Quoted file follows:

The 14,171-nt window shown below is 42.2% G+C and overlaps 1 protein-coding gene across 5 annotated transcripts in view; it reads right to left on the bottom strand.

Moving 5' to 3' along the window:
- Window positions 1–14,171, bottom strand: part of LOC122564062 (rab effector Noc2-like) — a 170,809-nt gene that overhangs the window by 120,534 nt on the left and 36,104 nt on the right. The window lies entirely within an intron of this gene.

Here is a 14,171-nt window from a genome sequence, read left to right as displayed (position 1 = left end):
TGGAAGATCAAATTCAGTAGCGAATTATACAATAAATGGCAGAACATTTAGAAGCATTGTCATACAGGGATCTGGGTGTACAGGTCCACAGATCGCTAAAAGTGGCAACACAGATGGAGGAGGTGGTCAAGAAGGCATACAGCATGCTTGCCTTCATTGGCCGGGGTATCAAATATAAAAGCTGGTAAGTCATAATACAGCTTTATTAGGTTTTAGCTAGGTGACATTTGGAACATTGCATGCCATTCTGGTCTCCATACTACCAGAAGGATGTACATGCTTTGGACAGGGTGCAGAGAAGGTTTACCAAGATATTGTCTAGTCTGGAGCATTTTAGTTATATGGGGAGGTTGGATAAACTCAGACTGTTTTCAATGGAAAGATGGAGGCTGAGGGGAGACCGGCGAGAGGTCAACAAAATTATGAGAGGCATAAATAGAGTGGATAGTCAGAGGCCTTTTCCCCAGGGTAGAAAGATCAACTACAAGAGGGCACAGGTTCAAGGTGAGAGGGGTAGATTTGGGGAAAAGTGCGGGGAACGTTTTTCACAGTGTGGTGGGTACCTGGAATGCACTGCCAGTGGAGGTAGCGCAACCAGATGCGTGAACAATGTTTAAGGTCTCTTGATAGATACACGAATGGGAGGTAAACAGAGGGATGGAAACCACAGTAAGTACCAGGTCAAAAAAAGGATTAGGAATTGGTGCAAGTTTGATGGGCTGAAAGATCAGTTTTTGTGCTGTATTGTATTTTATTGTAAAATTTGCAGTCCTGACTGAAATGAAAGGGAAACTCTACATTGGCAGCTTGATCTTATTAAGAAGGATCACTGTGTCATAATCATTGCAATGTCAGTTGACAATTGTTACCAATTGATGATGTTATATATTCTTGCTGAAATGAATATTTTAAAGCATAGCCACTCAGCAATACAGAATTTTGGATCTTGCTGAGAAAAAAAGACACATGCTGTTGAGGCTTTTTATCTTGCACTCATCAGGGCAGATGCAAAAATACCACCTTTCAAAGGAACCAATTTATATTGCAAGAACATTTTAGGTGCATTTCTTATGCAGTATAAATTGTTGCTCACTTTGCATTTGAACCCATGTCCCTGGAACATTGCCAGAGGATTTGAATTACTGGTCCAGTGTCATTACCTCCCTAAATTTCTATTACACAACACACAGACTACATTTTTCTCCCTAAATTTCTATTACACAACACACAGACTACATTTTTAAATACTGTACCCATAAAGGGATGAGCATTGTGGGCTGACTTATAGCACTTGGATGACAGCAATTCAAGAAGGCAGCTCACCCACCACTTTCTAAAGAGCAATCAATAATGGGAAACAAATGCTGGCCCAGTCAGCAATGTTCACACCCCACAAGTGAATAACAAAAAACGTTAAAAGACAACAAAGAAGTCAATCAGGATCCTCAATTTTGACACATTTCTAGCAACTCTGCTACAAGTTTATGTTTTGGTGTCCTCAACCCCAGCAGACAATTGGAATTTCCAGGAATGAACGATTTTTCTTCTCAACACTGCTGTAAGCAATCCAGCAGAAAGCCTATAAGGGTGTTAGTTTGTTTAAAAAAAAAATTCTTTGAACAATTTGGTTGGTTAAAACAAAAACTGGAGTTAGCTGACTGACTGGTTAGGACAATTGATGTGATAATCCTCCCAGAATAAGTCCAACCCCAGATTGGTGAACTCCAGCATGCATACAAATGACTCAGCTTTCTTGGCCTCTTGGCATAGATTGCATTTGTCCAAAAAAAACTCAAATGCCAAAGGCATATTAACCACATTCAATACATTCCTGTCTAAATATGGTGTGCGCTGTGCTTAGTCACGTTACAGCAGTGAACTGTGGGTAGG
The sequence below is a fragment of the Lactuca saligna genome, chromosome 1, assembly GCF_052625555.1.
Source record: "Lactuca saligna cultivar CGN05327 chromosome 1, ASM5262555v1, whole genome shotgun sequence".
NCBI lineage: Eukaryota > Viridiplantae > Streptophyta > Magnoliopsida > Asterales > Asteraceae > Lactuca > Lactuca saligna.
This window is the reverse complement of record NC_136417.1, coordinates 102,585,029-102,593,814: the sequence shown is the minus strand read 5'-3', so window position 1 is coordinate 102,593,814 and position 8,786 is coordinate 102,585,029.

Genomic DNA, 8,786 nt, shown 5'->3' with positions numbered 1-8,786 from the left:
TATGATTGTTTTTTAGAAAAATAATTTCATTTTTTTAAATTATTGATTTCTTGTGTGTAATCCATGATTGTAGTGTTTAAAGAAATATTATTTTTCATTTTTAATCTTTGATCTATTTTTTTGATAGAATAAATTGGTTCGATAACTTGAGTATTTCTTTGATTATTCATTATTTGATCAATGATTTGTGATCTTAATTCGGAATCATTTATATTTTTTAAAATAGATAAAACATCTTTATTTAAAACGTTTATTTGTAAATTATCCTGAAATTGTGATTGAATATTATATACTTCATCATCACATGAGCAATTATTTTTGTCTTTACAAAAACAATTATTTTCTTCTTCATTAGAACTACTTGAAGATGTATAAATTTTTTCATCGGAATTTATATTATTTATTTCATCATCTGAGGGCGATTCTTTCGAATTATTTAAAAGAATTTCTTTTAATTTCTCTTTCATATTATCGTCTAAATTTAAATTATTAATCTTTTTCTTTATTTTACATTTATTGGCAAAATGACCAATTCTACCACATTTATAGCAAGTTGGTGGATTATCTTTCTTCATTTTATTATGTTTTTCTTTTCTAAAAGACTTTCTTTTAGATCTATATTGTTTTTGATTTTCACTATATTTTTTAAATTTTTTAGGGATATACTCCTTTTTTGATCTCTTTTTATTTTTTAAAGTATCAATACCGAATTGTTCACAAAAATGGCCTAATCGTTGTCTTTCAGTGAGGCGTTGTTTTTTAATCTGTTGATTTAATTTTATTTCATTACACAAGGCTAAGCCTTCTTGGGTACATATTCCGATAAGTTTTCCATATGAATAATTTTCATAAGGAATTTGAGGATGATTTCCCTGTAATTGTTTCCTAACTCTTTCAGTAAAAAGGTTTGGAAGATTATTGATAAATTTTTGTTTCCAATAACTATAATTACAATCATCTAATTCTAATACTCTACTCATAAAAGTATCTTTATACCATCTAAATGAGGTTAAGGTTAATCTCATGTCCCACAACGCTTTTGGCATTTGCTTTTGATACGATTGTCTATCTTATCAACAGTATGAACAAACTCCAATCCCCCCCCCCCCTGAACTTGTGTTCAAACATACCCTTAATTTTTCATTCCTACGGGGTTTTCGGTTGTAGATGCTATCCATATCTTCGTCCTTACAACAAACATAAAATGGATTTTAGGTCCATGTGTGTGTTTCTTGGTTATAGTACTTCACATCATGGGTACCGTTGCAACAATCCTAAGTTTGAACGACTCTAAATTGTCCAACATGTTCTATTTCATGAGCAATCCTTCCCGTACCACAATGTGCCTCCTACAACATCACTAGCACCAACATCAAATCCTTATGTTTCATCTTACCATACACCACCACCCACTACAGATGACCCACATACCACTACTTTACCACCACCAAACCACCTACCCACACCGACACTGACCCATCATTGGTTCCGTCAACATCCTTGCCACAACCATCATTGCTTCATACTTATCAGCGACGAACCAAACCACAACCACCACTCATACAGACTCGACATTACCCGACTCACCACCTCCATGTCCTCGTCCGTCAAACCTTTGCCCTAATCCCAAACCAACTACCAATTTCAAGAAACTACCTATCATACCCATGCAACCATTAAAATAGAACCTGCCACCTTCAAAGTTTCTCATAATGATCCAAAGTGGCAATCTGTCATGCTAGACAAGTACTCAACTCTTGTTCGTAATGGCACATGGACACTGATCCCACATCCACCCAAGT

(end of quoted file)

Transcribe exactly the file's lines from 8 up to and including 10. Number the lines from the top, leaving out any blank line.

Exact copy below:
NCBI lineage: Eukaryota > Viridiplantae > Streptophyta > Magnoliopsida > Asterales > Asteraceae > Lactuca > Lactuca saligna.
This window is the reverse complement of record NC_136417.1, coordinates 102,585,029-102,593,814: the sequence shown is the minus strand read 5'-3', so window position 1 is coordinate 102,593,814 and position 8,786 is coordinate 102,585,029.

Genomic DNA, 8,786 nt, shown 5'->3' with positions numbered 1-8,786 from the left: